In my engineering education, I was most drawn to control systems theories and I was fascinated by the mere concept of a time-constant.  The time constant was a factor in a mathematical exponential formula and it refers to how fast a system responds.  We describe time constants as being fast or slow and these terms match the response times of the associated system.   But instead of just treating this as a practical way to manage systems, I became fascinated about the philosophical implications of differences in experiencing time.

In several earlier posts, I discussed my thoughts about how time can obscure an underlying intelligence.   Humans are biased in their search for intelligence.   This bias presents an inherent contradiction of wanting to find an example of human-like intelligence in non-humans.   This standard seeks a non-human that we can engage in a worthwhile conversation.   We haven’t found that intelligence and I don’t think we’ll ever find it although we are close to creating it in the form of electronics and software.  This bias that insists on human-like intelligence confirms our claim of unique access to intelligence.  Intelligence must be something in the uniqueness of the human brain.

Our best hope in encountering non-human intelligence is our efforts to emulate the human brain using software.  Unfortunately, that achievement will only exacerbate our misconception of unique access to intelligence.   We will accuse nature of being unable to create intelligence that we demonstrated was so simple that we were able to create it ourselves.

My argument is that we are surrounded by intelligence.  In one post, I claimed that reality is incomprehensible to the human mind.  Instead the human mind makes sense of data made intelligible by some other intelligence.  I described the process of intelligence as supply chain of information.  Reality exists in an infinitesimal instant and that reality is incomprehensible.   Intelligence emerges through the passage of time (picoseconds, nanoseconds, milliseconds, etc) with each timescale occupied by intelligent entities that make sense of the information from the smaller timescales and elevates that information to be comprehensible to the larger time-scales.  Human intelligence is one step in this supply chain: we can only make sense of the world because some intelligence has made the world intelligible to our minds.  Likewise, I imagine that there is almost certainly something operating as a longer timescale that is interpreting our contributions.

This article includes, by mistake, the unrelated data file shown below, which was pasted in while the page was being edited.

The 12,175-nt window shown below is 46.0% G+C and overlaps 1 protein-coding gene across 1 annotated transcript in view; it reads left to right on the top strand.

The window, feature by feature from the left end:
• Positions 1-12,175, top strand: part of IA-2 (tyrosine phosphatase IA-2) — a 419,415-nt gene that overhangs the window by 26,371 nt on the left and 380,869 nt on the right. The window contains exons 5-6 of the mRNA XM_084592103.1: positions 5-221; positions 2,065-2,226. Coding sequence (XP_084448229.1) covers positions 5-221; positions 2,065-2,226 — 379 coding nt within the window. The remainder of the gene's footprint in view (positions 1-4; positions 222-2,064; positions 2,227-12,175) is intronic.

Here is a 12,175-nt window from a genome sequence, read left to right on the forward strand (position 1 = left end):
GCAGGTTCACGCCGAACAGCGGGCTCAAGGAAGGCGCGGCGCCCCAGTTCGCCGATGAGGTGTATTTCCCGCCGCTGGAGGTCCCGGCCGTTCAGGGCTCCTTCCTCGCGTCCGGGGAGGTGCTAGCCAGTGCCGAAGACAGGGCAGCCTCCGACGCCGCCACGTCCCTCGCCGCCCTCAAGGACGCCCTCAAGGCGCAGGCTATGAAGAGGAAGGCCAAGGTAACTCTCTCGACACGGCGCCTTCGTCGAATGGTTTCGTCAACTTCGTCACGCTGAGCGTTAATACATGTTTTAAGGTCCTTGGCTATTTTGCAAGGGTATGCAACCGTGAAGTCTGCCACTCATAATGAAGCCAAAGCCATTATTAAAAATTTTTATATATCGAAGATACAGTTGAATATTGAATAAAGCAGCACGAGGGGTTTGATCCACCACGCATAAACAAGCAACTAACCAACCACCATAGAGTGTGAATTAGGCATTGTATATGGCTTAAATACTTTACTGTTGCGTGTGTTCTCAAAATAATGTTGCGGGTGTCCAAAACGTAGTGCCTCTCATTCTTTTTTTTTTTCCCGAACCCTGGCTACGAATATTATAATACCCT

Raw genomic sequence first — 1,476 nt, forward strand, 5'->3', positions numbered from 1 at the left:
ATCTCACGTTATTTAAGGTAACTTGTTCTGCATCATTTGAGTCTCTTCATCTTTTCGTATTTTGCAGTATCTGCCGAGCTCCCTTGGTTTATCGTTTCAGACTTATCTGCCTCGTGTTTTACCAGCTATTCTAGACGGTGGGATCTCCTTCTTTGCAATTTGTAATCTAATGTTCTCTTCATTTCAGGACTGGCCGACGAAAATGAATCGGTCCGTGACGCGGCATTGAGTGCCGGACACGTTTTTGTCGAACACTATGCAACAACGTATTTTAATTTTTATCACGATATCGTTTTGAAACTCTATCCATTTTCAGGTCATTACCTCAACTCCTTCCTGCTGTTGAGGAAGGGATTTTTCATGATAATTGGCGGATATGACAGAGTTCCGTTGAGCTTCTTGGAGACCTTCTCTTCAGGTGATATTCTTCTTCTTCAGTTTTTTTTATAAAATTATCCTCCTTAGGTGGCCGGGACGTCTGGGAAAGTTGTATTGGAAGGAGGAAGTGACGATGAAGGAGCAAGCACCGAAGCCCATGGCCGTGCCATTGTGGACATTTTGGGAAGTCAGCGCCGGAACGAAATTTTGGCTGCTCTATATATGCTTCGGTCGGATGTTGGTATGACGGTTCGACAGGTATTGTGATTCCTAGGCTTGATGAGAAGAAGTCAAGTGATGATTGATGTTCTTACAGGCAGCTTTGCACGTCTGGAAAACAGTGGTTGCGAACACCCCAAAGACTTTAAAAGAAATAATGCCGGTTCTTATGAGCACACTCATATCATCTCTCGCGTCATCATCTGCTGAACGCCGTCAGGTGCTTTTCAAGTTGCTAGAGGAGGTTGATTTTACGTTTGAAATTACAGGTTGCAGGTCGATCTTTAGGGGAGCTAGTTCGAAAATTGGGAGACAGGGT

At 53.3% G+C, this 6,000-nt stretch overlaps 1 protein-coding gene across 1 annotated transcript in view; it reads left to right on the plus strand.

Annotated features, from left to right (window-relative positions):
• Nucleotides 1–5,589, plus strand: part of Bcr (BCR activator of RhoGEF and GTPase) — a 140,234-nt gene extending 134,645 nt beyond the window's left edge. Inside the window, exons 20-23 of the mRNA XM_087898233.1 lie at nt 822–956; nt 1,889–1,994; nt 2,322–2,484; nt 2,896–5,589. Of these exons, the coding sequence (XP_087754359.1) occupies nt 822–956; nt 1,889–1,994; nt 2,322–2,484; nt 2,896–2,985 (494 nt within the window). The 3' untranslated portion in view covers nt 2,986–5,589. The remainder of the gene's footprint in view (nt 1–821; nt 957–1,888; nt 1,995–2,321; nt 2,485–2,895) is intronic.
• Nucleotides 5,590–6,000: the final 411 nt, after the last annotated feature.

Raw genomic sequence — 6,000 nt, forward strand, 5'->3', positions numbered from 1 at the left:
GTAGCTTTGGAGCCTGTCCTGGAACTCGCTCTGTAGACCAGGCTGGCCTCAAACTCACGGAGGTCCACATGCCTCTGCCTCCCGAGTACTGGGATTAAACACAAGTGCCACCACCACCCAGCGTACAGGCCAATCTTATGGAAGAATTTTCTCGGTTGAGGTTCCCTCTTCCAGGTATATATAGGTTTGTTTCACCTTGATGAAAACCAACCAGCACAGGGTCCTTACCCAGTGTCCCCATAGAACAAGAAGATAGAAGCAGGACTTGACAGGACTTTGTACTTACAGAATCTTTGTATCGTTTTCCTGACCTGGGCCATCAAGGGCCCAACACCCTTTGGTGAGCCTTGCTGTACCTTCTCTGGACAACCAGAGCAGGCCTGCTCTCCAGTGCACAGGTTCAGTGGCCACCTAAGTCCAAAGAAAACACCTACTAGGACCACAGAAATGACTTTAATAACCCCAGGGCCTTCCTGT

The above long diversion was meant only to introduce the concept that reality can proceed at different timescales.   Something similar is occurring at each time-scale so that the primary difference is the time-constant of the response times.

Slow response times operate on longer time scales.   It takes a long time to begin showing a response but once the response starts it takes a long time for the response to return to the original state.   In contrast, a fast response time more quickly responds and returns to the original state.  Another consequence of a faster response time is that it requires a higher frequency of stimulation.  A fast response time needs frequent “reminder” impulses to keep it at its heightened states while slow response times have longer memory of distant past stimulation.

The Mars and Venus analogy is that women operate on a faster response time than men. The two sexes are operating on two different time-constants.   In particular, I am referring to their emotional lives, the elements that are essential for making relationships.

Reading this article reminded me of this older idea of mine of different constants in men and women.  That article describes the emotional consequences of intimate relationships even when the intention started with an expectation that the experience would be brief and with no lasting consequences.   As we interact with each other through varying degrees of intimacy, different emotions are provoked and these are accompanied by release of brain-altering chemicals and hormones.